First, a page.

Minstrel Banjo

For enthusiasts of early banjo

This is a follow up on Curtis' comment in the chat room. We are both interested in learning if harmonicas were used by minstrel performers. I took some to the Sweeny event last year and played them during jam sessions in the evening, but not in front of the public. I know they were around during the Civil War and a lot of soldiers on both sides carried them because they were small and easy to carry. I am working on some tunes for the event in September this year.

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Hi Tom, by “harmonica” do you mean a ten hole “Richter” (now called diatonic) harmonica like a Marine Band model?  If so then I can write with confidence that it is unlikely that any soldier in the ACW would have even known what one was.  There is evidence that there might not have even been one in North America until just post war.  

I am not sure where the false history came from that placed harmonics in the pockets of ACW soldiers but most fingers point to the Hohner Company and their “department of propaganda” (seriously).  At some point in the 20th century they began to paint this nice story of newly freed slaves picking up discarded harmonicas from battlefields and playing the blues.  It was all fake.

Sadly it has been told and retold as fact.  Movies, books, and reenactors all now believe that harmonicas were common during the ACW despite that there is no primary documentation to support it.  This is one area where people are quick to ignore the lack of evidence.

 The popularity of the harmonica in the US can be traced back to one man, Joseph K. Emmett.  Emmett created a “Tyrolean” character in the 1870s named “Fritz.”  He used Fritz in plays and on stage and the act was an instant success.  Fritz would get into all sorts of “fish out of water” gags in his lederhosen and “Tyrolean” hick routine.  He sang songs and played a mouth blown miniature version of the German accordion (Richter harmonicas are designed to, and sound just like German accordions when played as intended).  His two big hits were “Emmett’s Lullaby” and “Sweet Violets.”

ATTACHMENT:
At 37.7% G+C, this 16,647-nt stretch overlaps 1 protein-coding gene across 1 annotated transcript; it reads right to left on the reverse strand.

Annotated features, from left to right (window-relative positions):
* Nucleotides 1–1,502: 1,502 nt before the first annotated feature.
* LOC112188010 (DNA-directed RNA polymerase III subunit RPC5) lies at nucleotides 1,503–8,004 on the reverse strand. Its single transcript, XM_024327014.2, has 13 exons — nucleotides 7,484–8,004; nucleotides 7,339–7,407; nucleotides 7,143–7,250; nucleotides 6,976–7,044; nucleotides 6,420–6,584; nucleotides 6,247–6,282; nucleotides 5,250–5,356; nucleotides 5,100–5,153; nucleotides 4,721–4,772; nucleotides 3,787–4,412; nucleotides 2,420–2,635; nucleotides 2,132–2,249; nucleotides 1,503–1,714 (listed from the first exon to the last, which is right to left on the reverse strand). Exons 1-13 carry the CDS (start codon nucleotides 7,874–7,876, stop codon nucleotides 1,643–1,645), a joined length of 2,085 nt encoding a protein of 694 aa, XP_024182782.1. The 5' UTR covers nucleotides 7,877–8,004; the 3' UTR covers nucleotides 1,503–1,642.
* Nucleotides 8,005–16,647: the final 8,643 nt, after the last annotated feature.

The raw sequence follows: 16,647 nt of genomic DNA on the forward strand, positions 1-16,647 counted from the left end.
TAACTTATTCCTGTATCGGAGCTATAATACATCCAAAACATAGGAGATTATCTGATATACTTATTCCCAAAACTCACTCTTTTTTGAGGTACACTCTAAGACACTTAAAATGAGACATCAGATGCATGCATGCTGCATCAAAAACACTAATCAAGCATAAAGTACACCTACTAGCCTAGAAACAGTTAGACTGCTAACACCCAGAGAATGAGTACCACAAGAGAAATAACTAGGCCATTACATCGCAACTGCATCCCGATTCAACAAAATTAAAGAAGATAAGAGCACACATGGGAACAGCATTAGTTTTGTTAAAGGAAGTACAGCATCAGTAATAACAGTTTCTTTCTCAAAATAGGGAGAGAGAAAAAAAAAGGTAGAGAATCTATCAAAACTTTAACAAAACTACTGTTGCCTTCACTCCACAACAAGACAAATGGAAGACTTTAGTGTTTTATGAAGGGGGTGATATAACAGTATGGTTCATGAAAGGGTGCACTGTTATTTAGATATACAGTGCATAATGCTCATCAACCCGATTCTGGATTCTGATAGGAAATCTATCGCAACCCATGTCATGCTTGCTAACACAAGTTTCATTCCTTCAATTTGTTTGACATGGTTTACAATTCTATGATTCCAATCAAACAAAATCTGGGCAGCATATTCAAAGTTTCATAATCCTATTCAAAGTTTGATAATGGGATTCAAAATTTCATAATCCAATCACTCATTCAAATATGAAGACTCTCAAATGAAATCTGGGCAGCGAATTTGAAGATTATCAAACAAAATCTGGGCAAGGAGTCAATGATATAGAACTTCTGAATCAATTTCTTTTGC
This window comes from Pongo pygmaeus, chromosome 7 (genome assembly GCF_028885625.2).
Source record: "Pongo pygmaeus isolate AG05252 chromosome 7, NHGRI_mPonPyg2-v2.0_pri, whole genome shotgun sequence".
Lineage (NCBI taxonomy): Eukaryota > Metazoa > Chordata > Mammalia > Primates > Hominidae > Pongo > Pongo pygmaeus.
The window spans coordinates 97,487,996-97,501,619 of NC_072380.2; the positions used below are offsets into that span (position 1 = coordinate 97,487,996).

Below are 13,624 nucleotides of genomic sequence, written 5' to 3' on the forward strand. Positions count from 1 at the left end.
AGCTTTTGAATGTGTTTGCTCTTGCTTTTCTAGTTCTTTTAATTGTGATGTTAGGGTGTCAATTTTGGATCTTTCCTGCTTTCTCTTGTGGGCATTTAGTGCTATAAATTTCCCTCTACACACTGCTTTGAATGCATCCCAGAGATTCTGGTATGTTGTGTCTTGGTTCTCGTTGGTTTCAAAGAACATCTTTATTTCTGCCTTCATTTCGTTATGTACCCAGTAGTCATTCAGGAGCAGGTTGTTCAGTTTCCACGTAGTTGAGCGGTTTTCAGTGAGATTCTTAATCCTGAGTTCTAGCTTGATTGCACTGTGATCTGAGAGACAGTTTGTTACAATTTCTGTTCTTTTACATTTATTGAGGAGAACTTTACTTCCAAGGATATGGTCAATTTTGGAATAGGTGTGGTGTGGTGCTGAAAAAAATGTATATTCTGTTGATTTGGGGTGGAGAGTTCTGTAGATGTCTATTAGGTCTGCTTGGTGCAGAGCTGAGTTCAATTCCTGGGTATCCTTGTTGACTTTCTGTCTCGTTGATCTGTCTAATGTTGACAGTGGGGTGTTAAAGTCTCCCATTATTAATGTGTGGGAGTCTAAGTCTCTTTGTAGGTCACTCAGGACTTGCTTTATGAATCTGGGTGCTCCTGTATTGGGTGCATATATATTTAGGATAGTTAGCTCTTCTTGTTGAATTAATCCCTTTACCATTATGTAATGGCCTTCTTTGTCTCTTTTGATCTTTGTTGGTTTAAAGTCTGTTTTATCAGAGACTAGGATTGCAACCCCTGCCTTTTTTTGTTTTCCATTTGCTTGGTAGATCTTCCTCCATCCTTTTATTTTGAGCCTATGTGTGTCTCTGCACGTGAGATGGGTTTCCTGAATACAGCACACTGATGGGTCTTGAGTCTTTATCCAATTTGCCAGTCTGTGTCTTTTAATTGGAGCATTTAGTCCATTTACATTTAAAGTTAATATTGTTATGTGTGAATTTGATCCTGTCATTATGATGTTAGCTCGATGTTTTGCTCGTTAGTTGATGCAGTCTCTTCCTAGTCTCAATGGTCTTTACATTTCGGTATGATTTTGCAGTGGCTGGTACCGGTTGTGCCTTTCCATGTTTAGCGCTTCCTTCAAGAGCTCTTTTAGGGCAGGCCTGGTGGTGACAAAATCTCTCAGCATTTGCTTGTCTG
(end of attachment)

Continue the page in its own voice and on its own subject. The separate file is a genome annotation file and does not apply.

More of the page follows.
There is a lot of stuff about Emmett on the web and is worth a google.

There were even signature models of harmonicas sold with his name stamped on the covers.

 You can hear a early recording of one of his hits here (not sung by him).  You will recognize the chorus.

http://www.loc.gov/jukebox/recordings/detail/id/537

By the 1880s harmonicas became common and by the late 1890s they were super popular getting lots of real estate in catalogs.

 

As far as Minstrelsy—the harmonica never once gets mentioned.  Emmett’s act of “Fritz” was a similar type of entertainment using the vehicle of a generic “Tyrolean” in place of the southern slave.  So that is sort of like a minstrel show.

 By the 1870s the Minstrel show begins to use pit orchestras to play most of the music.  They would feature soloists on instruments (like banjo) with orchestra accompaniment.  There were still plenty of smaller acts using the older instrument combinations.  I cannot remember finding a reference to the harmonica in minstrelsy and it would have been something I would have noticed.

 As minstrelsy transitioned into vaudeville one might have seen them.  There seems to have been a musician’s union strike at some point in the late 1920s that created a huge demand for them (as they were not “instruments” the players were not union members) and also started the orchestras that we now think of with “Peg O My Heart” and Borrah Minevich.  I am going from memory for this and I may be off by a decade.

In summary, there were few if any harmonicas used during the ACW.

I was able to locate the only early (and useful) harmonica instruction book that was published before the 20th century.  As with most documents I get, I posted a scan of it on the Internet Archive.  Emmett is mentioned in the intro as well as it includes some of his tunes (I was blown away when I first saw that as I had already concluded that the popularity began with him.

Book here...

https://archive.org/details/RyansTrueHarmonicaInstructor

It is a good instruction book and even teaches to read in other keys without changing the harmonica.  As there was no music printed for harmonica the book is really teaching how to read vocal parts and vamp chord with tongue blocking.  I was surprised when I worked through it how good it was.  I've let my harmonica playing go as I now focus on banjo but at one time I could play a number of the pieces published in this book.

Thanks for the links Joel. Very interesting.

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